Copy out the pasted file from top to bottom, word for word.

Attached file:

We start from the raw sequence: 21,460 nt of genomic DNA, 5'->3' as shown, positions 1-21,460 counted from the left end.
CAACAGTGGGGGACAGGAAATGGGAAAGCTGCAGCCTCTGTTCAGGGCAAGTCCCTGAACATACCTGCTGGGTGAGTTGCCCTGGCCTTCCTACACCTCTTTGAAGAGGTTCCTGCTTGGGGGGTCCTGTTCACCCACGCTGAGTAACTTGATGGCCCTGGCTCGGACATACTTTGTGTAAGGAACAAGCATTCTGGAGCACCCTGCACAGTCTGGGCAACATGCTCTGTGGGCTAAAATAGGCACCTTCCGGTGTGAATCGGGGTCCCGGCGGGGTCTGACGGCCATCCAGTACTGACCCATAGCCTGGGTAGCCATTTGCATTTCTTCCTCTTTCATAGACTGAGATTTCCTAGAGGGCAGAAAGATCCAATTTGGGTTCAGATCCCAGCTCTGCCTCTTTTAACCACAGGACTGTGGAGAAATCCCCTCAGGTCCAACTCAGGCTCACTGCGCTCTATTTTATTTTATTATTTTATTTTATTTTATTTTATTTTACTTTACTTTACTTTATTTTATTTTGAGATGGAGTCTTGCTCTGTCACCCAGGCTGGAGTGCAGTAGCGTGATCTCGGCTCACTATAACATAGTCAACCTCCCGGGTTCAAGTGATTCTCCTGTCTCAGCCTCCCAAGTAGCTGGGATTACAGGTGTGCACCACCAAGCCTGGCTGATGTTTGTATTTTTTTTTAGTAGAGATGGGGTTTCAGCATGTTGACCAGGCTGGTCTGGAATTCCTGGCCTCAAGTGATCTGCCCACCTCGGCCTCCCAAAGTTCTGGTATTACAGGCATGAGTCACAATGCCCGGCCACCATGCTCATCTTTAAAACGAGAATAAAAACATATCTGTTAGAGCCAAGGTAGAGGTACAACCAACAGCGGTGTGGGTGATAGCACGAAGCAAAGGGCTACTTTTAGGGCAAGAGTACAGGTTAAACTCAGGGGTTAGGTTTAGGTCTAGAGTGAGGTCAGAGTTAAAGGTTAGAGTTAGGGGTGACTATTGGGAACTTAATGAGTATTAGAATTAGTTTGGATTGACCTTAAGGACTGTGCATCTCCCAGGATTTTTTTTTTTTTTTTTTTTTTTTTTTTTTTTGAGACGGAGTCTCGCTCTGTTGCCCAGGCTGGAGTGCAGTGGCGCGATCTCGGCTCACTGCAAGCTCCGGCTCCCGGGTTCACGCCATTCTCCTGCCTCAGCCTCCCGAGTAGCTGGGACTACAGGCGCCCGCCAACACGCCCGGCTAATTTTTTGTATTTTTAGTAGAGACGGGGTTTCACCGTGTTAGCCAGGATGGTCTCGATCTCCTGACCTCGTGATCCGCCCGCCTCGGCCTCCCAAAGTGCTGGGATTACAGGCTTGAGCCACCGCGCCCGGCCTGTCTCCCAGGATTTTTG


We start from the raw sequence: 21,460 nt of genomic DNA, 5'->3' as shown, positions 1-21,460 counted from the left end.
CAACAGTGGGGGACAGGAAATGGGAAAGCTGCAGCCTCTGTTCAGGGCAAGTCCCTGAACATACCTGCTGGGTGAGTTGCCCTGGCCTTCCTACACCTCTTTGAAGAGGTTCCTGCTTGGGGGGTCCTGTTCACCCACGCTGAGTAACTTGATGGCCCTGGCTCGGACATACTTTGTGTAAGGAACAAGCATTCTGGAGCACCCTGCACAGTCTGGGCAACATGCTCTGTGGGCTAAAATAGGCACCTTCCGGTGTGAATCGGGGTCCCGGCGGGGTCTGACGGCCATCCAGTACTGACCCATAGCCTGGGTAGCCATTTGCATTTCTTCCTCTTTCATAGACTGAGATTTCCTAGAGGGCAGAAAGATCCAATTTGGGTTCAGATCCCAGCTCTGCCTCTTTTAACCACAGGACTGTGGAGAAATCCCCTCAGGTCCAACTCAGGCTCACTGCGCTCTATTTTATTTTATTATTTTATTTTATTTTATTTTATTTTACTTTACTTTACTTTATTTTATTTTGAGATGGAGTCTTGCTCTGTCACCCAGGCTGGAGTGCAGTAGCGTGATCTCGGCTCACTATAACATAGTCAACCTCCCGGGTTCAAGTGATTCTCCTGTCTCAGCCTCCCAAGTAGCTGGGATTACAGGTGTGCACCACCAAGCCTGGCTGATGTTTGTATTTTTTTTTAGTAGAGATGGGGTTTCAGCATGTTGACCAGGCTGGTCTGGAATTCCTGGCCTCAAGTGATCTGCCCACCTCGGCCTCCCAAAGTTCTGGTATTACAGGCATGAGTCACAATGCCCGGCCACCATGCTCATCTTTAAAACGAGAATAAAAACATATCTGTTAGAGCCAAGGTAGAGGTACAACCAACAGCGGTGTGGGTGATAGCACGAAGCAAAGGGCTACTTTTAGGGCAAGAGTACAGGTTAAACTCAGGGGTTAGGTTTAGGTCTAGAGTGAGGTCAGAGTTAAAGGTTAGAGTTAGGGGTGACTATTGGGAACTTAATGAGTATTAGAATTAGTTTGGATTGACCTTAAGGACTGTGCATCTCCCAGGATTTTTTTTTTTTTTTTTTTTTTTTTTTTTTTTGAGACGGAGTCTCGCTCTGTTGCCCAGGCTGGAGTGCAGTGGCGCGATCTCGGCTCACTGCAAGCTCCGGCTCCCGGGTTCACGCCATTCTCCTGCCTCAGCCTCCCGAGTAGCTGGGACTACAGGCGCCCGCCAACACGCCCGGCTAATTTTTTGTATTTTTAGTAGAGACGGGGTTTCACCGTGTTAGCCAGGATGGTCTCGATCTCCTGACCTCGTGATCCGCCCGCCTCGGCCTCCCAAAGTGCTGGGATTACAGGCTTGAGCCACCGCGCCCGGCCTGTCTCCCAGGATTTTTG